Prolactinoma and Pregnancy
A woman with a prolactinoma may wonder if there are things to consider regarding her prolactinoma and pregnancy. Women who are pregnant -- as well as those who are considering becoming pregnant -- and who have a prolactinoma must be closely monitored and see their doctor for regular checkups. Symptoms related to prolactinoma and pregnancy may include nausea, excessive thirst or urination, and extreme lethargy.
If a woman has a small prolactinoma, there is no reason that she cannot conceive and have a normal pregnancy after successful prolactinoma treatment. The pituitary enlarges and prolactin production increases during normal pregnancies in women without pituitary disorders.
Women with prolactin-secreting tumors may experience further pituitary enlargement and must be closely monitored during pregnancy. However, damage to the pituitary or eye nerves occurs in less than 1 percent of pregnant women with prolactinoma. In women with larger tumors, the risk of damage to the pituitary or eye nerves is greater, and some doctors consider it as high as 25 percent. If a woman has completed a successful pregnancy, the chances of her completing additional successful pregnancies are extremely high.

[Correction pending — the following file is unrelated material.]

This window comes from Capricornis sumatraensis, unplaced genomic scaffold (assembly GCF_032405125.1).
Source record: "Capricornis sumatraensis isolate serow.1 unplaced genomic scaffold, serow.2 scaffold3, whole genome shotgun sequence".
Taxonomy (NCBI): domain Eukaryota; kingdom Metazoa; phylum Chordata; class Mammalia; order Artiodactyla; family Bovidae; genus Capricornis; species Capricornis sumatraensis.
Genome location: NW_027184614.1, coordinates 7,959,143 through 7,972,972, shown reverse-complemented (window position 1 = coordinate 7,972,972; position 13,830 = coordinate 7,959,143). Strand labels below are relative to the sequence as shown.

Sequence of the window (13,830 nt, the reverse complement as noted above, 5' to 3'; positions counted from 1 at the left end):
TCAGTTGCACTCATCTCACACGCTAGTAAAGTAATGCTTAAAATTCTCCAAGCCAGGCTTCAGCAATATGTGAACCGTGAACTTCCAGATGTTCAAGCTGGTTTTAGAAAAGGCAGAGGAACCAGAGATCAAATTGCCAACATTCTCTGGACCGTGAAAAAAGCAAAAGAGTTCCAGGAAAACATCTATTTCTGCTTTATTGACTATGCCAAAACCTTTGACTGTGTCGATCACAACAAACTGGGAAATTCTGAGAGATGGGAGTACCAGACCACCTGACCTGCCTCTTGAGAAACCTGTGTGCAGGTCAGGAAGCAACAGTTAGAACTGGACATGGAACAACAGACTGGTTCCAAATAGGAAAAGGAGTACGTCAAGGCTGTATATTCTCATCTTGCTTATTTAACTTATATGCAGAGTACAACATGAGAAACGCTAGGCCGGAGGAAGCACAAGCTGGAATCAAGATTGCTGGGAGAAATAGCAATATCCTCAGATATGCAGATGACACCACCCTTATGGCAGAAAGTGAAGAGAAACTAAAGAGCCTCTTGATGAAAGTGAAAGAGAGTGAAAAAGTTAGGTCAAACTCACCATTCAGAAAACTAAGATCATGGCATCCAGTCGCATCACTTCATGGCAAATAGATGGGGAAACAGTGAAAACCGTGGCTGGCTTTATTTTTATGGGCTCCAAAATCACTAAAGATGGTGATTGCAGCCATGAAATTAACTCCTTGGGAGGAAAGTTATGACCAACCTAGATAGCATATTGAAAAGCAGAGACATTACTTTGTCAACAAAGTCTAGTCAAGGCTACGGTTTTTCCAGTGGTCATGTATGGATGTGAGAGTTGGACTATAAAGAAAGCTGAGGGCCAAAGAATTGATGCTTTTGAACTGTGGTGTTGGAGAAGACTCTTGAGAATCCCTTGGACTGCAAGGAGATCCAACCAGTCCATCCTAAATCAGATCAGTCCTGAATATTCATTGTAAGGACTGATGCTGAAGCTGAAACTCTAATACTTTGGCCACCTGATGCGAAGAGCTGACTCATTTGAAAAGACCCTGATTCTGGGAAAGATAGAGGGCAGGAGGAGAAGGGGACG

A woman with a prolactinoma should discuss her plans to conceive with her physician so that she can be carefully evaluated prior to becoming pregnant. This evaluation will likely include a magnetic resonance imaging (MRI) scan to assess the size of the tumor and an eye examination with a test of the visual fields.
As soon as a patient is pregnant, her doctor will usually advise that she stop taking bromocriptine or cabergoline, two common medications used in prolactinoma treatment. Most endocrinologists see patients every two months throughout the pregnancy.